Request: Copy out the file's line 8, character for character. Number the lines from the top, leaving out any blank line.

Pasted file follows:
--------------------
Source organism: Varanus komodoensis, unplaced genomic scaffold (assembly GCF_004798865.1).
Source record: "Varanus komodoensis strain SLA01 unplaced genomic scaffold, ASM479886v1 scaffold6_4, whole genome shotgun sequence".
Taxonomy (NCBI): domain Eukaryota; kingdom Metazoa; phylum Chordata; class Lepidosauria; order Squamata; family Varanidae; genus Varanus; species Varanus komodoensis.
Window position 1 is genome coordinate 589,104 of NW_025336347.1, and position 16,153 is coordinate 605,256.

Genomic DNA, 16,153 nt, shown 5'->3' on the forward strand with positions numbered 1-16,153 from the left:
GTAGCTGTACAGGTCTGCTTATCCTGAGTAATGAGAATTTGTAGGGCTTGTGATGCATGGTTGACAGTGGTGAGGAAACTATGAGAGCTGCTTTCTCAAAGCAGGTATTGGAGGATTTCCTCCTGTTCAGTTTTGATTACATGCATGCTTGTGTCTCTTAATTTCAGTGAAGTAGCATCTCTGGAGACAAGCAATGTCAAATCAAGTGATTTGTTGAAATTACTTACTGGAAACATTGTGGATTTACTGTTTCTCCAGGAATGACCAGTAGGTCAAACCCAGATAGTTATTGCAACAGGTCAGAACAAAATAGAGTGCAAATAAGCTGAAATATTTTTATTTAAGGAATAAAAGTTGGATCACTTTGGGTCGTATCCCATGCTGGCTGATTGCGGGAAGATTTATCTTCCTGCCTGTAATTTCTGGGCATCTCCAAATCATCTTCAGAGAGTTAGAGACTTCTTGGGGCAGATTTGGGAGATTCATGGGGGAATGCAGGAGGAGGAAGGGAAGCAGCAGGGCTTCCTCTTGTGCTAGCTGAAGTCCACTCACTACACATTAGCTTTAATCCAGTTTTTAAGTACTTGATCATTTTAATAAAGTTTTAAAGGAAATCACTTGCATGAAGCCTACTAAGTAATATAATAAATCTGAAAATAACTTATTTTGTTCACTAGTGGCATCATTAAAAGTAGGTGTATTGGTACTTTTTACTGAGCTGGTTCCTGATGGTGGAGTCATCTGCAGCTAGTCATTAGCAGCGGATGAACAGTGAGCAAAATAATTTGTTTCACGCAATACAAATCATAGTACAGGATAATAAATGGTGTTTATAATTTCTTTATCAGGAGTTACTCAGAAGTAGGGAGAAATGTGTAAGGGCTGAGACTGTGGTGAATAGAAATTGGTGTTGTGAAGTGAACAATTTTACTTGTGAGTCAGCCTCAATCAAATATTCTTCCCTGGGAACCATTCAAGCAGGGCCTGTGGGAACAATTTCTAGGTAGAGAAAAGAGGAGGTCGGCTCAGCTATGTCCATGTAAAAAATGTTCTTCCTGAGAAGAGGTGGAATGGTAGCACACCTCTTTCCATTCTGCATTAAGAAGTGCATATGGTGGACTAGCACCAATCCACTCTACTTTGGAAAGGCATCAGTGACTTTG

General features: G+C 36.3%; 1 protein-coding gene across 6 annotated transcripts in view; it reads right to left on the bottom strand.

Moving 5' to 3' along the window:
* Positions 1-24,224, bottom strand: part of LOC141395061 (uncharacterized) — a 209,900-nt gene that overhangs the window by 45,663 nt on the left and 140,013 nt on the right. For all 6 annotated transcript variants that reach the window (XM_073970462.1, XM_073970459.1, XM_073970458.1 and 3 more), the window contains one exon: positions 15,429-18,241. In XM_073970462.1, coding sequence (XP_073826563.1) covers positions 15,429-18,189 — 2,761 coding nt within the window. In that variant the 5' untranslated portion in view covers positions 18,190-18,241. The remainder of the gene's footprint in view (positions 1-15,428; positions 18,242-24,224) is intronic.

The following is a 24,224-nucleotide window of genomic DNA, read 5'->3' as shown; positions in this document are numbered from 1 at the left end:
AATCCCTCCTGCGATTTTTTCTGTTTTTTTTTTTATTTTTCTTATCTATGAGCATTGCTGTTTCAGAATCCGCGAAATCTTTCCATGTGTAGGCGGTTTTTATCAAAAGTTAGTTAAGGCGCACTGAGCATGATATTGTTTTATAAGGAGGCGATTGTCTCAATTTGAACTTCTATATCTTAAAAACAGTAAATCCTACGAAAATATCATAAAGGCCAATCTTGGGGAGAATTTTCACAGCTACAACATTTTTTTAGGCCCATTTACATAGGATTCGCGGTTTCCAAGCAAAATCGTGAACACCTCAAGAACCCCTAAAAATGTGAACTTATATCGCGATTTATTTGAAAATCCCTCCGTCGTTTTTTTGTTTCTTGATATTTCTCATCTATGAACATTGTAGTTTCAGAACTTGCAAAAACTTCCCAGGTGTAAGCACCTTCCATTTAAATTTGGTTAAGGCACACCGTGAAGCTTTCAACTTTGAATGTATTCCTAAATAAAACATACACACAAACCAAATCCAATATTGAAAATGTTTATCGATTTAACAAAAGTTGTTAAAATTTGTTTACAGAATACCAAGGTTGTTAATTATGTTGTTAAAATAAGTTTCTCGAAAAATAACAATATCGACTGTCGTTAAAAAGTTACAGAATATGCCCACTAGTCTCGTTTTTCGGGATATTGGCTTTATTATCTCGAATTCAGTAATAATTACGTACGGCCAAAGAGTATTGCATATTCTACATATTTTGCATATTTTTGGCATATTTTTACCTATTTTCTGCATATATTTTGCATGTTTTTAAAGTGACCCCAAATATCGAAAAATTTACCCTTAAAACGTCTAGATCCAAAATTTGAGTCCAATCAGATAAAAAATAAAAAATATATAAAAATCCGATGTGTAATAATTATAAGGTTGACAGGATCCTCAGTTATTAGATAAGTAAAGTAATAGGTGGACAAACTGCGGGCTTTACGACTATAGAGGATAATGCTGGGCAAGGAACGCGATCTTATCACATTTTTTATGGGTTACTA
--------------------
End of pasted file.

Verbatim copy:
Moving 5' to 3' along the window: